We’ll continue supporting the recovery of our NHS

The significant pressures on our National Health Service have dominated the news so far this year, and it is no exaggeration to say that this winter has probably been the most difficult ever faced by the NHS.

Our health and social care system, and the tens of thousands of dedicated women and men who work in it, has been dealing with a ‘perfect storm’ of factors and, combined, these have led to many delays and much disruption for patients and staff alike.

This ‘perfect storm’ encompasses the legacy and ongoing impact of the pandemic, higher than normal levels of flu and other respiratory illnesses, and workforce constraints exacerbated by Brexit.

All of this comes on top of more long standing challenges – in themselves positive developments – such as people living longer and ever increasing expectations of what modern healthcare can deliver.

Some of the solutions to these challenges involve continued long term reform to patient pathways and models of care – all within a universal, publicly owned NHS, free at the point of need – and so will take time.

However, more immediately, we are now seeing some easing of the shorter term pressures associated with winter.

For example, though challenges remain, there have been improvements in A&E waiting times in the last couple of weeks. A higher proportion of patients are being seen, treated or discharged with 4 hours.

And the proportions waiting more than 8 or 12 hours have fallen sharply – by around 40% each since the turn of the year.

While there is no room for complacency, all of this is welcome and I am cautiously optimistic it is a sign that the recent period of very extreme pressure is now coming to an end.

In combatting all of the pressures on our health and social care service, there are no easy solutions – especially at a time when the Scottish Government has limited financial resources – but we are clear we need to maintain our emphasis on doing everything we can to help the service through the remainder of the winter and into spring.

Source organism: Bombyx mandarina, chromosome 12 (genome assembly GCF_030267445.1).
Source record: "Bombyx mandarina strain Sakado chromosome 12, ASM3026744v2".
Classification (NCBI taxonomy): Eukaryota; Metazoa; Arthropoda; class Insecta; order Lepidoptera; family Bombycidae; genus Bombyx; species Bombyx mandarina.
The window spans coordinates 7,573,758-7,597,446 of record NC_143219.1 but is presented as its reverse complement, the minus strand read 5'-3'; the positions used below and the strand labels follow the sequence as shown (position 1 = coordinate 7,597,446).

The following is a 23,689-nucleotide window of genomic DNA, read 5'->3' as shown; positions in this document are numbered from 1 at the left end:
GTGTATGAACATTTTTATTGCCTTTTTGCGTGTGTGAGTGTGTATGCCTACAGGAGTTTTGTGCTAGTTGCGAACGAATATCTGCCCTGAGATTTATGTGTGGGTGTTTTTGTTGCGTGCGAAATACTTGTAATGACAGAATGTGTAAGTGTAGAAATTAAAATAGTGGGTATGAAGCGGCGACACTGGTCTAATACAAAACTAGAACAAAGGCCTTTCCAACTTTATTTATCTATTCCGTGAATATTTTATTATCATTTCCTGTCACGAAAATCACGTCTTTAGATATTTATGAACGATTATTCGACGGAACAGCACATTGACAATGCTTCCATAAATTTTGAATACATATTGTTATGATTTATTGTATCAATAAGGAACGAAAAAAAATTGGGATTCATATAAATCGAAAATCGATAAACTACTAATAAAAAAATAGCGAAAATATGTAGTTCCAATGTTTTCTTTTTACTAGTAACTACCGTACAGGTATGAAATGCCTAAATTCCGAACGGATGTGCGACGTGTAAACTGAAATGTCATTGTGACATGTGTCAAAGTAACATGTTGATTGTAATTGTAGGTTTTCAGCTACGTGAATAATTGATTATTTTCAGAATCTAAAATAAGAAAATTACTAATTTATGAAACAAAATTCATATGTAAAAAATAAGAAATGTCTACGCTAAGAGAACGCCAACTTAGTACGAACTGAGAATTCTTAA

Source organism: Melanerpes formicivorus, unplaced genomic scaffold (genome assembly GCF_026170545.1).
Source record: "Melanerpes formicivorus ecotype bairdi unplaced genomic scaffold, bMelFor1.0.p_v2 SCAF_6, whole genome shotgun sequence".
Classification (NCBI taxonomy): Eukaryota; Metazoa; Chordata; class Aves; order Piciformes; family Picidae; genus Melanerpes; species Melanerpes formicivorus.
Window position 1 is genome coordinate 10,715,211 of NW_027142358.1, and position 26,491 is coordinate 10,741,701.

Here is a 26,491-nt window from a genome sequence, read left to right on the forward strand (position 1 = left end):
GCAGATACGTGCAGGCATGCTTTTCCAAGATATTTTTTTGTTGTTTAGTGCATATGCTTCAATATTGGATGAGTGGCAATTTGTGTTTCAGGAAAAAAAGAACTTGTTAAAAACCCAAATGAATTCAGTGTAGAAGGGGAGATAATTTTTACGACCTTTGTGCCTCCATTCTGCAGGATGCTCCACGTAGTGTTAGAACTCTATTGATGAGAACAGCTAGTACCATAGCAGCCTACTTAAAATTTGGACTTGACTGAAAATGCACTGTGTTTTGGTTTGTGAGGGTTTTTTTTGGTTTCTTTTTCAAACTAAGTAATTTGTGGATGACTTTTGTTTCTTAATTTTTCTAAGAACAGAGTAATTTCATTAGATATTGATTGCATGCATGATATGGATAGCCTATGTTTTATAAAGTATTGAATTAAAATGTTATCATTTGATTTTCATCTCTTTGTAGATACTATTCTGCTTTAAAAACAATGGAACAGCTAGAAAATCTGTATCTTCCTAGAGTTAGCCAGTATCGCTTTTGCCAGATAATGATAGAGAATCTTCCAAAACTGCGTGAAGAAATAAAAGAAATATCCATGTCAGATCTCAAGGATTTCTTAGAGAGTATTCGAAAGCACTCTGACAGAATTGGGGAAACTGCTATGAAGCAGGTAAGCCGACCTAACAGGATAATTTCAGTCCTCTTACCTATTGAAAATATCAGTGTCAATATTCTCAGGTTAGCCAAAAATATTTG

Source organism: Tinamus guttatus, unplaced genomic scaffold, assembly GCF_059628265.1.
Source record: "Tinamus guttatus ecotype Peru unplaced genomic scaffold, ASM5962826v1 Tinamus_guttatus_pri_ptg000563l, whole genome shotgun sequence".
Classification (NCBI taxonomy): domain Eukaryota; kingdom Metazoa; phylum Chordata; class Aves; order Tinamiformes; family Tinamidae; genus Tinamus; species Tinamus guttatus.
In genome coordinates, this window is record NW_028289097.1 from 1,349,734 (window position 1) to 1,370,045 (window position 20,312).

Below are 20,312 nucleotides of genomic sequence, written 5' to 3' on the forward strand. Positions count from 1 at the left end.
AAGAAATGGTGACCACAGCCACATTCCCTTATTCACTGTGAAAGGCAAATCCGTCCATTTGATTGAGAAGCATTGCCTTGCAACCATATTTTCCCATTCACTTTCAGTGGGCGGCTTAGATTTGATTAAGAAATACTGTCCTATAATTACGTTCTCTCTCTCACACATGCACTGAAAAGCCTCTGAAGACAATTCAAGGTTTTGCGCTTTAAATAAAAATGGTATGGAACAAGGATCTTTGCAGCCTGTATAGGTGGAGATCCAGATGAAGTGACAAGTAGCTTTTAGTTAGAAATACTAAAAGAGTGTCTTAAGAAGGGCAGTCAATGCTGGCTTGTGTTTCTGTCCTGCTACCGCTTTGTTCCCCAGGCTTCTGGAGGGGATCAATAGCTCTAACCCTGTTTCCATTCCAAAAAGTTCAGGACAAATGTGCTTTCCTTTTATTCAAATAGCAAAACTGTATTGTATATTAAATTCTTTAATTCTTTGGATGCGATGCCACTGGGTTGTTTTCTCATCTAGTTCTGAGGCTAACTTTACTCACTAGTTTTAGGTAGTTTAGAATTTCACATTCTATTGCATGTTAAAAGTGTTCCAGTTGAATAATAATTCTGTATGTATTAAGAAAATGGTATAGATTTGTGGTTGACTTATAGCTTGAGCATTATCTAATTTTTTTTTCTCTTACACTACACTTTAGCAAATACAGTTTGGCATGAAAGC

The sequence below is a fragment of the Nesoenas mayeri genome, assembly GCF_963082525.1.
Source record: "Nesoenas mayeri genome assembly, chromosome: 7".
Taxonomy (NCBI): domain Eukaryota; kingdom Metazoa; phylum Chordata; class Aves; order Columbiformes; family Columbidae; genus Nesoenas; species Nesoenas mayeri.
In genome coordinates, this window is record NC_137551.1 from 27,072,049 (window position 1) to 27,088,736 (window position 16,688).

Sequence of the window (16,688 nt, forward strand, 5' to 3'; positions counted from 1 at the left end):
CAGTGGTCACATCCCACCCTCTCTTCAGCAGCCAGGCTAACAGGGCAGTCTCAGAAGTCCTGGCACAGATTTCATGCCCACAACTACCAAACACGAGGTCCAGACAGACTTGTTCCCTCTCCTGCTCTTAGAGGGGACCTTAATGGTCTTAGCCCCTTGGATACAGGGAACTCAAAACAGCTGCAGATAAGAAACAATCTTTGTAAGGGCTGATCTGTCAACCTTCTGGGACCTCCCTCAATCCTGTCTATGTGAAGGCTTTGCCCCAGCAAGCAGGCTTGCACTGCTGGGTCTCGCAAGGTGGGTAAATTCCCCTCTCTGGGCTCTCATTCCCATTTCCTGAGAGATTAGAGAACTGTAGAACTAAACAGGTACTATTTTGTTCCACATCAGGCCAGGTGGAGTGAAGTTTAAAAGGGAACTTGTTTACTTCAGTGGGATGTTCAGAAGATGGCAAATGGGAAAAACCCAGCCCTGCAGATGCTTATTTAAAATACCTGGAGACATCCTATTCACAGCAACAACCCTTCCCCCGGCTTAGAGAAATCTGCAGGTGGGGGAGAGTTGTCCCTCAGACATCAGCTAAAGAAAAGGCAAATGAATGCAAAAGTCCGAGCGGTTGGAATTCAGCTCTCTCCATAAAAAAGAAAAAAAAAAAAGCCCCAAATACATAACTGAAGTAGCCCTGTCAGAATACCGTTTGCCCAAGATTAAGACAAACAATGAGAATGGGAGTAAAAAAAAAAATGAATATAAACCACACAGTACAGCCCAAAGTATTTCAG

Since the New Year, I have chaired regular meetings of the Scottish Government Resilience committee to ensure focus on the part of government and our partners on the actions we need to take.

And there is much good work being done – for example, the Scottish Ambulance Service ‘See & Treat’ initiative is helping care for more patients at scene so they don’t have to go to hospital.

NHS24 – which is recruiting additional staff – also provides a range of advice and care that is helping reduce attendance at and admission to hospital.

We are also taking further steps to tackle delayed discharge, including funding of £8 million to secure up to 300 additional interim care home beds.

Additionally, patients who no longer need to be in hospital – and whose interests are therefore not best served by being there – are being urgently reassessed and those clinically safe to be discharged will be moved home or to an interim placement in a care home, freeing up beds for those most in need.

These measures will help address some of the key issues across the health and social care systems – easing delayed discharge by purchasing additional care beds for those who are fit to leave hospital, and ensuring additional and adequate resource is in place for NHS 24 to provide advice and care for people without the need for them to go to other parts of the NHS.
In addition to these shorter-term measures, we have started to lay the groundwork for vital longer-term reforms – including the first steps to establish a National Care Service, designed to deliver improvements both for people receiving care and the staff who provide care for them.

We have also appointed a Women’s Health Champion to help improve access to health care and reduce inequalities in health outcomes for women and girls.

Professor Anna Glasier, who has had a long and distinguished career in women’s reproductive health, will work with partners in the NHS and across the public and third sectors to drive improvements in specialist menopause services, menstrual heath, including endometriosis, and heart health.

These medium and longer term reforms will, I believe, make a real difference to our healthcare system.

Scotland’s NHS is one of our most precious assets.

I, with the Health Secretary and other colleagues, will continue to do everything we can to support its recovery from the pressures it has faced in recent years, not least as a result of a global pandemic, and ensure that the people of Scotland continue to receive the care and treatment they need.

To finish where I started, I know that the last few years have been really tough, and our health and social care staff have been heroes in the most trying of circumstances.

Whether in hospitals, the ambulance service, NHS 24, across social care, in GP surgeries and many other settings, health and care workers continue to make extraordinary efforts.

I am enormously grateful for their dedication and commitment to delivering the high-quality care for which our NHS is respected the world over.

This article originally appeared in the Glasgow Evening Times.